Starting mileage: 21276 km
Day started: 08:00
Day ended: 20:00
The first thing you see as you approach the Islay – and the last as you leave it – are the white-washed, slate-peaked, turreted walls of three whisky distilleries, the names of each painted in great black letters facing the sea; the names known to anyone who’s ever even passed through the whisky isle at a supermarket: Ardbeg, Lagavulin, Laphroaig. Even if you’ve never heard of Islay before, that sight tells you all you need to know about it: this is the whisky island. There are eight working distilleries here (plus one on a nearby Jura), each famous in its own right, and together renowned for their distinct, peaty flavours.
Early morning, after a two hour voyage, our ferry arrives to Port Ellen – a small harbour settlement, like all on the island; nothing here is on a large scale – except the whisky. A Co-op, a post office, a pub and an indian restaurant is all the town has to offer, but the tourists skip all that on their way to the first of the distilleries. The three mentioned above are the obvious first choice, and that’s where most people are headed straight from the pier. The distilleries all look similar from the outside: the grey sea is lapping at their snow-white walls, hiding the remains of quays which used to host ships coming in and out with supplies and barrels. The smell is the same, too, an overpowering, sickly sweet odour of malting barley, the fumes making you dizzy and slightly high the moment you enter the gate.
At Laphroaig we wait for the distillery to open then we take the first tour; every distillery these days runs tours (a handy leaflet gives you tour times for all Islay), but we choose this one as it’s the most traditional of Islay’s whisky factories. Here, they still malt the barley by hand, in their own warehouse – a carpet of seeds covering the floor, sprouting tiny shoots of just the right length – they roast it in place, with the smoke from the turf cut by hand on the distillery’s own peat fields. This distillery – unlike so many others – uses each the burbon or sherry casks only once. The resulting product is a stunning liquor – in both senses of the word, depending on your preferences.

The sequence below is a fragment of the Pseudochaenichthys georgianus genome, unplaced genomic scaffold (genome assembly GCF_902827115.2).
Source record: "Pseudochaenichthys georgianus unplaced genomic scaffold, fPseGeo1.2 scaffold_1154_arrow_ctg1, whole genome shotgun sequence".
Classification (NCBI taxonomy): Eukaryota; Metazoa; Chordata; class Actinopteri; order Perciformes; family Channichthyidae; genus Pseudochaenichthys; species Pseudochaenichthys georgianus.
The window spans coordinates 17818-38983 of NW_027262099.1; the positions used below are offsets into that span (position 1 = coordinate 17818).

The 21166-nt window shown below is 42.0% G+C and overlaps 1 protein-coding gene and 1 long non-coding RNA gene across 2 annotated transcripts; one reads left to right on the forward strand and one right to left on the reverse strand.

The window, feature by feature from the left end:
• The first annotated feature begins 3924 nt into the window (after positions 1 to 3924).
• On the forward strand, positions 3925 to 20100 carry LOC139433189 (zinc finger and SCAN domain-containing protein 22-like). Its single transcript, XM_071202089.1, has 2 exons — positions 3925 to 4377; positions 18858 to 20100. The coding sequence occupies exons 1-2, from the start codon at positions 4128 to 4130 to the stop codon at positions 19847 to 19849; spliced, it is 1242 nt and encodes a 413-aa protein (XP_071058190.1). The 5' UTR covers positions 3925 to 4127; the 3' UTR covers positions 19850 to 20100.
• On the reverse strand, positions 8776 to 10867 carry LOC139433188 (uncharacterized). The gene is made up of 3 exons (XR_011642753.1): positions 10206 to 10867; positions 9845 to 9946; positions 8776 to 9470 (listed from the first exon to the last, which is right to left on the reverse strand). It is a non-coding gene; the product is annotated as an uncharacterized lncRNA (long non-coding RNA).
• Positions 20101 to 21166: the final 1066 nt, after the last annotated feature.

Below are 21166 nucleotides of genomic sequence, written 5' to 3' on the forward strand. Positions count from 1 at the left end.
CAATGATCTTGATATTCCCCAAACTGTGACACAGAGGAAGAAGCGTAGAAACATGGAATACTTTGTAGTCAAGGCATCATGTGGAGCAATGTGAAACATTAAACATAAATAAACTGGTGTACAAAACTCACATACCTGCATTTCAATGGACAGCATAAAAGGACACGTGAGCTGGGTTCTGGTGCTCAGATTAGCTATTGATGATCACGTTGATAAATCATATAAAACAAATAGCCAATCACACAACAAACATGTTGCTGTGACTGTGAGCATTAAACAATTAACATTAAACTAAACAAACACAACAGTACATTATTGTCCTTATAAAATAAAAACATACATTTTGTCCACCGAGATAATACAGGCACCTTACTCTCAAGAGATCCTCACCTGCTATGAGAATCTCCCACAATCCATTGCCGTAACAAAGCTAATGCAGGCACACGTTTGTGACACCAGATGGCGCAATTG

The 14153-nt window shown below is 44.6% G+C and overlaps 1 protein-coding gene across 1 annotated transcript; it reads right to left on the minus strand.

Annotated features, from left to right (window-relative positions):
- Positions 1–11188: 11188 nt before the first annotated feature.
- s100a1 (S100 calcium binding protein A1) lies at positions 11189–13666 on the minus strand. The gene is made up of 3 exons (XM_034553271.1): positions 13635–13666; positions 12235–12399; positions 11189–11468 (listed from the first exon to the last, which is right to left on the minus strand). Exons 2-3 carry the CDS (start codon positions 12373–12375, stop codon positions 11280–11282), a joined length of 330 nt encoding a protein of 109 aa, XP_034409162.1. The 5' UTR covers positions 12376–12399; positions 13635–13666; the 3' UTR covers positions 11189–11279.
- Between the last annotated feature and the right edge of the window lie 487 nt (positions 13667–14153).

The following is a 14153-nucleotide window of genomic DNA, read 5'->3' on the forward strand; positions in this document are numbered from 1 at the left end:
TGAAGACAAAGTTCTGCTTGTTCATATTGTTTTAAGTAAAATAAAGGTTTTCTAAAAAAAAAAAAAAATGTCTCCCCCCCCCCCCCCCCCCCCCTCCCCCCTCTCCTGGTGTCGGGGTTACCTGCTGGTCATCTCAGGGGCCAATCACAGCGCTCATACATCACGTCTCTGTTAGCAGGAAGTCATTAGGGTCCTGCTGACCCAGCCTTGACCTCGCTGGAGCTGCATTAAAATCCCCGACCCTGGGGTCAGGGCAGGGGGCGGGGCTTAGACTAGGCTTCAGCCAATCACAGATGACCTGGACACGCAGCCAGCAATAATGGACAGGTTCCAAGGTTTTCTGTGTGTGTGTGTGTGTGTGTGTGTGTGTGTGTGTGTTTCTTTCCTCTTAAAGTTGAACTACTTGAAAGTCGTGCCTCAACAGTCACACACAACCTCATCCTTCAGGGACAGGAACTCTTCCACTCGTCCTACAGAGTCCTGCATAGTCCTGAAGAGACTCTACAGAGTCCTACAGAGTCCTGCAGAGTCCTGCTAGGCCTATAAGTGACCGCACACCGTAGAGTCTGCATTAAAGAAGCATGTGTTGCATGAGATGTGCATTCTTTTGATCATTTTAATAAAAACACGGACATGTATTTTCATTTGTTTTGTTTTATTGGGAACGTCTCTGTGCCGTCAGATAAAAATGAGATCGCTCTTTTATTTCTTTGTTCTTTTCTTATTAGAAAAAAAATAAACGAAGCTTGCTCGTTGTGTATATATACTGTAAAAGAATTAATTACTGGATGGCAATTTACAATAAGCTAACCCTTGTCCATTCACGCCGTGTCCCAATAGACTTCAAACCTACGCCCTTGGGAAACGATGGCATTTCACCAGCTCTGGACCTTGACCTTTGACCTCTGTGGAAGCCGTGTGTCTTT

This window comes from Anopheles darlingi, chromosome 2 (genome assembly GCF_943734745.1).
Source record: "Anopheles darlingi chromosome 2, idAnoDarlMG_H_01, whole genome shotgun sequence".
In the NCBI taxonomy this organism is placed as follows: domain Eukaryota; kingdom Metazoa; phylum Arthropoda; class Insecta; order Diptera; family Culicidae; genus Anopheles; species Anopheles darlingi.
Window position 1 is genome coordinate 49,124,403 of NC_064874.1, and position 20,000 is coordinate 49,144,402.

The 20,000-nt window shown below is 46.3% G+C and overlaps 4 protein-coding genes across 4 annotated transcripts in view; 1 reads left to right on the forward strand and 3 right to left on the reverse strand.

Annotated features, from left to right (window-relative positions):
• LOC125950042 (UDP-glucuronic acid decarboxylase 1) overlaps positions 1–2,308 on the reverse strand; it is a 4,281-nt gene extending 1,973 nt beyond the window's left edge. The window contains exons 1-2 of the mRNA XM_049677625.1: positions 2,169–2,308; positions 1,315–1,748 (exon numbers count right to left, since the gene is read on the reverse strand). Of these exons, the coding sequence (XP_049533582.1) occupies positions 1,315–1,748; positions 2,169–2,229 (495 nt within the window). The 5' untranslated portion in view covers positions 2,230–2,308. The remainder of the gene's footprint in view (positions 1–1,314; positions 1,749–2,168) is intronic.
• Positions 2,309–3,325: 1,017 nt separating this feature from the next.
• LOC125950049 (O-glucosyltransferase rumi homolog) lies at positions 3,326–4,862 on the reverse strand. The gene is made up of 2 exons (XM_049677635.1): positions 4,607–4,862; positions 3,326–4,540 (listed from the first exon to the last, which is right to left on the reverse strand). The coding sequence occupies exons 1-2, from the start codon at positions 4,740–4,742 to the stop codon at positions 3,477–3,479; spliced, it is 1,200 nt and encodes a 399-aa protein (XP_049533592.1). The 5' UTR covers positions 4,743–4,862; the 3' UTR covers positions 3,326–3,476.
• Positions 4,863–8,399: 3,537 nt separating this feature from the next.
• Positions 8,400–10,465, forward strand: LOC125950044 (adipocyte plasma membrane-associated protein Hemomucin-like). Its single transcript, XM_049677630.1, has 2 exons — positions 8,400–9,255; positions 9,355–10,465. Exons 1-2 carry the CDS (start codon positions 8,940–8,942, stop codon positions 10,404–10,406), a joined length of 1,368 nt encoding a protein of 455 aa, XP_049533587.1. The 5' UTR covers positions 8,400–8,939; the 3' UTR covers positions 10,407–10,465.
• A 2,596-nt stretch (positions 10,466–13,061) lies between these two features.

It is here that we have to make a wee confession – we don’t really like whisky, even the single malts, all that much. But we love the tasting of it; the myriad of taste and aroma sensations that can be produced simply by mixing barley seed, water and yeast with addition of smoke from burned peat and colour and taste from various woods, is a source of constant amazement. Laphroaig is the prime example of that variety; not only are the different bottlings from the same distillery dramatically different – the 18-year old is nothing like the 10-year old – even the different sips of the same dram differ greatly; the first sip of the 10 is trickle-sweet, smoky and flavoursome; the third is a tongue-wrenching mixture of iodine and roasted seaweed. There is seaweed and brine at the bottom of every Islay whisky we tasted – it comes from the way the peat on the island was formed – but nowhere as pronounced as in the Laphroaig. The Tripe Wood tastes of cough syrup (M. thinks it’s brilliant), while the 18 is, again, all sweetness, honey and wild flowers – if you manage to down it in two sips. This malt is rightfully called the “Marmite of the whisky world”.